LIVINGSTON, NJ - Nearly 350 people attended Livingston’s Ceremony of Remembrance at Memorial Garden.  The event, which was directed by Bunnie Ratner, honored the victims of September 11, 2001, and especially, Livingston’s Luke A. Dudek, Jeffrey Brian Gardner, Donald Thomas Jones II, Ming-Hao Liu, Joseph P. McDonald, John M. Pocher, and Kenneth Albert Zelman, who all lost their lives on that fateful day.

As the sun began to set, Livingston’s Girl Scouts and Boy Scouts marched, displaying flags and leading the crowd in the Pledge of Allegiance. The high school’s Vocal Chamber Chorus followed with the national anthem. 

Mayor Rudy Fernandez delivered the welcoming remarks.  Father Brian Needles read the Invocation and stressed the importance of love and compassion, saying, “On that day we were scarred by hatred, but today we are united by love.”

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Senator Richard Codey encouraged everybody to remember the feelings of national pride that were expressed so strongly ten years ago.  He stressed, “We stopped being the hyphenated Americans such as Irish-Americans or Italian-Americans, and we became one country.”

Township Manager Michele Meade read a poem of remembrance before she announced the names of Livingston’s victims.  Brian Boyle, a Vietnam War veteran, rang a bell in honor of each name, and the Girl Scouts placed eight white roses on top of the memorial’s sun dial, which is displayed on a beam from the World Trade Center.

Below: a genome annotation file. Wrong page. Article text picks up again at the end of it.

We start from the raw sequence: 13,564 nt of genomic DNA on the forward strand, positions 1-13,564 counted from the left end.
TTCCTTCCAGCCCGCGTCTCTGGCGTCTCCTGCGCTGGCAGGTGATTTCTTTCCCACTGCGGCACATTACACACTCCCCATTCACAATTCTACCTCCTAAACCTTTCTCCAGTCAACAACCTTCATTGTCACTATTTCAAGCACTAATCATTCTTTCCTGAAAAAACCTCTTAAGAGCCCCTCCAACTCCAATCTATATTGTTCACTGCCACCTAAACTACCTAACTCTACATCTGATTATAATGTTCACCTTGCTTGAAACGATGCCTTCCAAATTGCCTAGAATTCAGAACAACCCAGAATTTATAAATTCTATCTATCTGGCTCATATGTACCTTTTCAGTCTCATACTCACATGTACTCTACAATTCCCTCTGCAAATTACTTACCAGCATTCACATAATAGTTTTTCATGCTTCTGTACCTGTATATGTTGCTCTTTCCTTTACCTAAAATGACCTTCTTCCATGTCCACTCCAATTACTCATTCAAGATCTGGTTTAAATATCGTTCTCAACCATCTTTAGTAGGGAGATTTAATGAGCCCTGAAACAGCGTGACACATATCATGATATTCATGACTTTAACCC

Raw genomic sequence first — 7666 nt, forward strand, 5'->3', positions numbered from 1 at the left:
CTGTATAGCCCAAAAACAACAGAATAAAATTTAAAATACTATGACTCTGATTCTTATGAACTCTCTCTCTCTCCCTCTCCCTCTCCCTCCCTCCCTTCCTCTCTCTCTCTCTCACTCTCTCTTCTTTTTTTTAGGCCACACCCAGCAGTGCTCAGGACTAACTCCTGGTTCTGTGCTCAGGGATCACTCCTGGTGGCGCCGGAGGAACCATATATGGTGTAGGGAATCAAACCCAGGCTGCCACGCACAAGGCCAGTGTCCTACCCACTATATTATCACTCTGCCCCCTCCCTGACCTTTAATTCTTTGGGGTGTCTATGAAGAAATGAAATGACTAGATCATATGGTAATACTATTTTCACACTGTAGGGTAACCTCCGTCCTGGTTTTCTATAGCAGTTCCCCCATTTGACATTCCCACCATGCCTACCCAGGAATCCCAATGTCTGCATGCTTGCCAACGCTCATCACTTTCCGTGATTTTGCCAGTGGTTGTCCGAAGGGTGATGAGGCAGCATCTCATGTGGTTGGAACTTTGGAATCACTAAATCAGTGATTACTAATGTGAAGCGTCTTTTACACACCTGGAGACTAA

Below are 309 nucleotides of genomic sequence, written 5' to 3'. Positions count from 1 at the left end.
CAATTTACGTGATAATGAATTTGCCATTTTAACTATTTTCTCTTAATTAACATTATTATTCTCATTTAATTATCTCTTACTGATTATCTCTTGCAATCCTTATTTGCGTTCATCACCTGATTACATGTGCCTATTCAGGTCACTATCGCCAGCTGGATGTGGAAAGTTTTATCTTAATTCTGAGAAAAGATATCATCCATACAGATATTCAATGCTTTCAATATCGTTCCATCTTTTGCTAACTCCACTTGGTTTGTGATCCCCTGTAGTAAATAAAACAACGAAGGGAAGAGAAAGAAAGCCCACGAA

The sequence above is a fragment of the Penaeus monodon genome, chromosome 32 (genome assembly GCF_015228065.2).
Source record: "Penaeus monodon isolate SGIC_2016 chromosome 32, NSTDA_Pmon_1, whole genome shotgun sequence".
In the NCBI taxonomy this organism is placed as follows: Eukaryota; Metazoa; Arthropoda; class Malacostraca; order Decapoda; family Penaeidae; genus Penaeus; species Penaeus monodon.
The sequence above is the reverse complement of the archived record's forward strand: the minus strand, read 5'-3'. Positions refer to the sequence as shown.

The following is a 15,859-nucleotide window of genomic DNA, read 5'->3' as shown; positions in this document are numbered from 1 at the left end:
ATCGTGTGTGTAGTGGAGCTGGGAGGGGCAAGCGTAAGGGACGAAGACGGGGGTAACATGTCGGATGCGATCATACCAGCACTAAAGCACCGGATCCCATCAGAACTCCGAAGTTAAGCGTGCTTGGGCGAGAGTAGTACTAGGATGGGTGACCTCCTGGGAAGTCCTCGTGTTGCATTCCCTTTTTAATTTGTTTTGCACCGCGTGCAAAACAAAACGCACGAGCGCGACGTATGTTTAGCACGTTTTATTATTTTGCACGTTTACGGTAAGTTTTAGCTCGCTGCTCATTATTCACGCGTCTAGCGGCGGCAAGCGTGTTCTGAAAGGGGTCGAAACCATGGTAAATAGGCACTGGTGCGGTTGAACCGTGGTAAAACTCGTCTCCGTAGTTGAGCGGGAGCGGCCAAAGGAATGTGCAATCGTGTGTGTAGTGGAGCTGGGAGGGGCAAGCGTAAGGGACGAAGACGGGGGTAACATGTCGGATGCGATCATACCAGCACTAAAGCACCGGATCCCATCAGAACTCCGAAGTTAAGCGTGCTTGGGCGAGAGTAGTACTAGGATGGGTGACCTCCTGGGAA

Three community members were given the opportunity to discuss how they were personally impacted by the events of 9/11.  Joel Katz lost 66 coworkers and saw the attacks firsthand; his description and memories of that day quickly drew tears from those who listened closely. Barry Zelman and William Jones both lost their brothers ten years ago but found comfort in the support of community members.  Zelman, who spent the day visiting Ground Zero with his family, honored his brother, Kenneth, by putting his picture on display.  Jones appreciated the large turnout, and explained, “As difficult as it is every year, I take comfort that more and more people come [to the memorial] every year.”

Rabbi Mark Kaiserman gave the Benediction, saying that the town should reflect on the September 11th events with strength and understanding rather than fear and terror.

To conclude the anniversary event, Tim Griffin and his daughter Gabby performed Taps, and the audience sang “God Bless America.”

As the crowd departed, 9-year-old Livingston resident, Ashley Williamson, told, “I wasn’t born yet, but the memorial helped me learn more about what happened that day.”